Rooftops in Pushkar
I should have known better … In embarking upon my trip to India this past January—undertaken as part of my seminary program at the Earlham School of Religion—I somehow thought I would be able to blog in real time, capturing and communicating new experiences as they took place. Not a chance … Not only was there minimal time for free writing, given the volume of reading and journaling required for the class, but, more significantly, the intensity of the encounters and the foreign-ness of India left me—and all of us—literally dumbstruck, requiring extended time for decompression and reflection before the words and images were ready to flow from my fingertips. And then there was my spring semester, plus the consulting work I added on top of that. But now I am enjoying the down days of summer, and it is time to write …
As my memories unfold in my mind, I find they are organized around pairings of place and people: the desert jewel of Pushkar and the yoga teacher upon whose rooftop we practiced three hours a day; the ashram in Rishikesh, perched above the sacred Ganges River, and the Hindu wise men at whose feet we sat and learned; the village of McLeod Ganj, above Dharamsala, with neck-craning views to Himalayan peaks and Tibetan Buddhist monks living in exile from their homeland; the Punjabi city of Amritsar, with its astounding Golden Temple and the Sikhs who come from all over the world to worship there; and Delhi, India’s capital city for centuries, where I spent my final day with my new best friend.
I am eager to immerse myself once again among these fascinating places and people, and to share them with all my friends who did not join me on this journey. So let’s begin … in Pushkar.
I spent a lot of time on open-air balconies and rooftops throughout India, as they offer a unique combination of immersion and detached perspective. From these places, usually two to four stories above the street, one can observe while being unobserved, and focus fully on the sights, sounds, and smells without needing to pay attention to navigation and or interacting with others. No place was the viewing better than Pushkar, a town of 15,000 several hours southwest of Delhi, in the desert state of Rajasthan. I awoke each morning before dawn and ascended to the open-air rooftop. These notes captured my experience there:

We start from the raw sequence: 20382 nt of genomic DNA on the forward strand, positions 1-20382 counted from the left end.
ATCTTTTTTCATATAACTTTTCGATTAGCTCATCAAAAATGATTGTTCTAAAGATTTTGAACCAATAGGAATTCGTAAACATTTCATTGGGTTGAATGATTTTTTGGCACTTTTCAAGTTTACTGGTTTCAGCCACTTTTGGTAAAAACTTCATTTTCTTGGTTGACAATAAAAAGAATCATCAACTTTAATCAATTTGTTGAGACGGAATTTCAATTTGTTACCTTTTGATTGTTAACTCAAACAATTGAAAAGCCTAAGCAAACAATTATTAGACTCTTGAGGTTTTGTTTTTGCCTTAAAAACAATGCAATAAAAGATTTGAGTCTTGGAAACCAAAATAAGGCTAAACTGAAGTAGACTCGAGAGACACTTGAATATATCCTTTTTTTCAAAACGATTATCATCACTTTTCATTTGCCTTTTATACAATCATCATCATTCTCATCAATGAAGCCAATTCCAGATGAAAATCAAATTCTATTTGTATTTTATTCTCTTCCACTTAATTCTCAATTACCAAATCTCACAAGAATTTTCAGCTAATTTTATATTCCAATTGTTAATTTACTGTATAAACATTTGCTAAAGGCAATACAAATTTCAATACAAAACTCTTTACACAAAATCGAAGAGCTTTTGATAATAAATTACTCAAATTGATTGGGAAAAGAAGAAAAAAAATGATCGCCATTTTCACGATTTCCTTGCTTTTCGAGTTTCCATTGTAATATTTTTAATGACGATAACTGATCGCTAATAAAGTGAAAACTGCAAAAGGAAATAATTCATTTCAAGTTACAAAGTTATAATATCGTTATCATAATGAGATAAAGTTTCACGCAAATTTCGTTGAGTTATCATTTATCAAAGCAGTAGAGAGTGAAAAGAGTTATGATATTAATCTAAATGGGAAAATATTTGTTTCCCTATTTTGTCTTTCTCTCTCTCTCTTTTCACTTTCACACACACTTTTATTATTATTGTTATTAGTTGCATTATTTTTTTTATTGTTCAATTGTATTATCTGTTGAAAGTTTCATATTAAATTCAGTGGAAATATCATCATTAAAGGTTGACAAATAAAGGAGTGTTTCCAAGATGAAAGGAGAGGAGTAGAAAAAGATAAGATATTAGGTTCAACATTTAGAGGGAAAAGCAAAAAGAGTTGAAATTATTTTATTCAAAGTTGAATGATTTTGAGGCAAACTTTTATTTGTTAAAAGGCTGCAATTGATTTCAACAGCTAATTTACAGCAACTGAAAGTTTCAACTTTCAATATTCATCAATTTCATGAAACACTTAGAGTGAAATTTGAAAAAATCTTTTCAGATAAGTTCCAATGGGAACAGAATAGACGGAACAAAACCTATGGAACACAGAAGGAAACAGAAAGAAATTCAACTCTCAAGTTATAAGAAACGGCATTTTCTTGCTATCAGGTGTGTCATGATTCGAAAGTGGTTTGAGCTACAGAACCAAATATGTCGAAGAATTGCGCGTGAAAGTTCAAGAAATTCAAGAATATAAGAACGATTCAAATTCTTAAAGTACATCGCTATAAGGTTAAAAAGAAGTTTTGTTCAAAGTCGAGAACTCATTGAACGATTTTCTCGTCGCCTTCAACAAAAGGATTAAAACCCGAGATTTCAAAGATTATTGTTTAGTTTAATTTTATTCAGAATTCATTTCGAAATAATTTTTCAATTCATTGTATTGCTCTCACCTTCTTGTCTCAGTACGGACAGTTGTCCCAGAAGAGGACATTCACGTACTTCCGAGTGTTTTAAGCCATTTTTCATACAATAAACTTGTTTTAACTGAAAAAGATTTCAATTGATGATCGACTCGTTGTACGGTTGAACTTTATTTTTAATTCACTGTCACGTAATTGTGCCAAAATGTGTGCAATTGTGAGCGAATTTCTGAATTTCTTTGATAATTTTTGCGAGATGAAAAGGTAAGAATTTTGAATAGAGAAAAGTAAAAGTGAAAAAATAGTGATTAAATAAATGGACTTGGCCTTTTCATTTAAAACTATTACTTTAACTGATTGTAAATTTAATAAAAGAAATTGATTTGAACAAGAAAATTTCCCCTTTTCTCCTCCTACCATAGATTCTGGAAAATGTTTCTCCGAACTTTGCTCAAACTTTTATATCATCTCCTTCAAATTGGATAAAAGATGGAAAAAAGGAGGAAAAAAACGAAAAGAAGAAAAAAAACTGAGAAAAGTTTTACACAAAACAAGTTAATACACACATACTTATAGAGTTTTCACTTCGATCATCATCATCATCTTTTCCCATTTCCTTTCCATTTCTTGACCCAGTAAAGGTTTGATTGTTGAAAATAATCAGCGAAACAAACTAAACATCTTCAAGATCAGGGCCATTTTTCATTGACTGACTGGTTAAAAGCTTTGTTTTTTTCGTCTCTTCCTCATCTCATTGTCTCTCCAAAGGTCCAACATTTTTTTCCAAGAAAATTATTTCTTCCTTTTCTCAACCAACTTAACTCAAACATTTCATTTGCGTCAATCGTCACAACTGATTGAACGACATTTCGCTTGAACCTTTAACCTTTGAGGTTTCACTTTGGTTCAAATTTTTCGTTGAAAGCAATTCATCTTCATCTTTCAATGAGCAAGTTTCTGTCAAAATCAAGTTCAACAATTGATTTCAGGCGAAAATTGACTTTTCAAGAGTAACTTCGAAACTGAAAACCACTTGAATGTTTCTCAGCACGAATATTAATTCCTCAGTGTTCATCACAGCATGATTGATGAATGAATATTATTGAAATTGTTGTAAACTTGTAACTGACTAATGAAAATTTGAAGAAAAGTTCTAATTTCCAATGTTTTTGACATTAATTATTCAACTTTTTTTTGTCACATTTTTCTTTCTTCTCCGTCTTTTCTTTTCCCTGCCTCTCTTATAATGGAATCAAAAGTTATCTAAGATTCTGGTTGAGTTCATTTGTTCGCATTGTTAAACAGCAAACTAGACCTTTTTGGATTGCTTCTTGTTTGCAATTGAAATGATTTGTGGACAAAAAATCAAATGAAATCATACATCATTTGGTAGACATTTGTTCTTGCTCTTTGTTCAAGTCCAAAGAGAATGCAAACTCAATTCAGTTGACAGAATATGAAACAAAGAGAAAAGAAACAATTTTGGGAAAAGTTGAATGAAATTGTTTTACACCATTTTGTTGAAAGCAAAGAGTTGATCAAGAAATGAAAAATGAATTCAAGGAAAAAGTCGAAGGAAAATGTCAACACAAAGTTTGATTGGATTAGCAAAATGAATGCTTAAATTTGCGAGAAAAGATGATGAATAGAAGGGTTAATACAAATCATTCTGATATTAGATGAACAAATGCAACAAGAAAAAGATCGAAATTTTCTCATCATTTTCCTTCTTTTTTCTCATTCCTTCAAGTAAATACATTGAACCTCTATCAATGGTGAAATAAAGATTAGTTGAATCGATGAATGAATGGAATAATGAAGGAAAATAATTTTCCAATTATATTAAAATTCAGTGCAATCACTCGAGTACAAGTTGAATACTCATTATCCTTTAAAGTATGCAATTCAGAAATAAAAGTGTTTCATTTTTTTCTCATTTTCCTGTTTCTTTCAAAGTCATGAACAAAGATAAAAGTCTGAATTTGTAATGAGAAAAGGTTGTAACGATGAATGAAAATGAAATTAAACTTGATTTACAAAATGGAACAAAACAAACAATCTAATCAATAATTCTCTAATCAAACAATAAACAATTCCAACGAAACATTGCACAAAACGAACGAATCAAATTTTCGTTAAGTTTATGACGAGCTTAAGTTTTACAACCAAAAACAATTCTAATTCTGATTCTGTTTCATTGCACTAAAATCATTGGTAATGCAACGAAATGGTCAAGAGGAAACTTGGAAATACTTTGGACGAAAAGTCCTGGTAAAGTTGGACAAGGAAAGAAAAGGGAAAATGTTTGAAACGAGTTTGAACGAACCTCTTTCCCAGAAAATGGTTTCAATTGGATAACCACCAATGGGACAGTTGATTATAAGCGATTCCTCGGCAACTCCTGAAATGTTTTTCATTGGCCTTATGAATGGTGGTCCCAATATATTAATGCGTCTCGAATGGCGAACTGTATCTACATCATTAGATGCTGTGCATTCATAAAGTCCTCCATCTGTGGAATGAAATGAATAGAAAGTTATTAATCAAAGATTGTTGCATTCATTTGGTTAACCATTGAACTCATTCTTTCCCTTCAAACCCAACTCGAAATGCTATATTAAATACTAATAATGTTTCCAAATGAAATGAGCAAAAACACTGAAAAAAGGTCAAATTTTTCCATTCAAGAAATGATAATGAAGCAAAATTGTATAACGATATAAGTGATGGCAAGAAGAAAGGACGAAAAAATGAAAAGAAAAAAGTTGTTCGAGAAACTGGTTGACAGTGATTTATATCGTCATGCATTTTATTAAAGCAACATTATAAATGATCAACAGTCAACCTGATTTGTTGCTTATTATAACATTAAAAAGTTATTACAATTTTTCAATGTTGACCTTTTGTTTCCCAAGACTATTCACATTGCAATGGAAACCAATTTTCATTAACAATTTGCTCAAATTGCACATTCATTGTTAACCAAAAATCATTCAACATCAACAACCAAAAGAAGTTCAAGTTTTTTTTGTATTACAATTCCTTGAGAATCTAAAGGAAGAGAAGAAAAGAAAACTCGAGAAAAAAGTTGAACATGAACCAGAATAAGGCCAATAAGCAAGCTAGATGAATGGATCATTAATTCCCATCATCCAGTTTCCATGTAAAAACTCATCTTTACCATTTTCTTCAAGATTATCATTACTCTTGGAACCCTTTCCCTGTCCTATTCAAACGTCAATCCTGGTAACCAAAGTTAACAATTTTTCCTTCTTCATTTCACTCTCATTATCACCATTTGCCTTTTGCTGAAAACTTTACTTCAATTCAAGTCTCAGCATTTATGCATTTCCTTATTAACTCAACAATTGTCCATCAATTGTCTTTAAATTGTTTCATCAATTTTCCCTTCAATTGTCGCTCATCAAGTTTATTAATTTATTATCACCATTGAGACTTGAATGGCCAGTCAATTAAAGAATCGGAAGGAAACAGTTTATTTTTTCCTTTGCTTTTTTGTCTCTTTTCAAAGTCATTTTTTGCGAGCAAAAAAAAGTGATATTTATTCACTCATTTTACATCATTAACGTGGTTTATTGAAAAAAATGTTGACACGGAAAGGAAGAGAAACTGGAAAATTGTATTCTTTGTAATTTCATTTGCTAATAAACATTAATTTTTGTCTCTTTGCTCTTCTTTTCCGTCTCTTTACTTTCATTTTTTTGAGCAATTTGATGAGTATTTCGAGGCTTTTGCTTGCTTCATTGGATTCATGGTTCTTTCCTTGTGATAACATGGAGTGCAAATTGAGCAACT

“It is 6:30 am and there is just the faintest light in the sky over the mountains to the east of me. I am gazing toward a bright moon—one day past full—hanging in the western sky, with a brilliant Jupiter looming just over it. But my primary sensory inputs are auditory. Pushkar is one of the oldest cities in India, said to be created by Brahma, and it contains one of the only temples dedicated to Brahma, built in the 14th Century. Today Pushkar has about 500 temples, and I am surrounded on all sides by sounds emanating from them. From one comes the sound of rapid drumming on a tabla, with a man singing in a high register, the whole chant moving toward a frenzied conclusion. From another I hear a slow, deep, sonorous chant, echoing as if from some cavernous space. From yet another comes the clanging of bells hung from chains. Now another sound has started up in the far distance, this one sounding like a brass horn, joined by a chant in a mid-range register. It would take weeks, if not months or years, to visit each source of these sounds, much less to understand the religious stories and historical events that led to their construction.
“Occasionally I have been interrupted by sounds from just across the street, where a team of about 20 camels resides, along with their tenders. At one point I heard a scratching sound and saw that a tender was sweeping the dust from the front of the stand from where they will sell rides to tourists like me. Two days ago I stood at this stand in the mid-afternoon sun and watched them organize the team for our group, decorating each camel with colorful saddles and bridles. I focused on one man in particular and reflected on questions to which I will never know the answer: What kind of home do you return to? How well are you able to meet your basic needs through this living? Do you hope for your son to make his living this way? Two hours later, as we boarded the camels, I got a little closer to the answers. The tender for my camel was a young boy of 10 or 11. Regrettably, neither my Hindi nor his English allowed us to exchange more than a few words, but as we walked through the outskirts of town and out into the surrounding countryside, one could see the pride with which the tenders paraded their animals and the respect and friendliness with which they were greeting by their acquaintances in the street. As I say to myself so often in India, theirs is a reality that seems harsh to me, but I hesitate to consider it lesser—it feels arrogant for me to judge by my western standards, especially when there is so much for which we rightly come under judgment by their standards.”
It has been six months now since I wrote these words, but in my mind I can still feel the warmth of the morning sun as we gathered on another rooftop in Pushkar for yoga. For three hours each morning we were led through cleansing and breathing exercises as well as many asanas (poses)—some familiar to me, some new—by the wise, kind, and humble Dr. Kamal Pandey, in his “studio” on a rooftop facing the Old Rangji Temple. Our group had a wide range of experience and skill with yoga, and in the best teaching tradition he “comforted the afflicted and afflicted the comfortable” so that all could have a positive developmental experience. I also took advantage of his offer of an hour of reflexology and ayurvedic massage, and through both the spoken word and the medium of touch, we came to a deeper understanding of each other’s life story. His lessons permanently influenced my daily morning routine, and provided a perfect “opening” to the discoveries that lay ahead for me in India.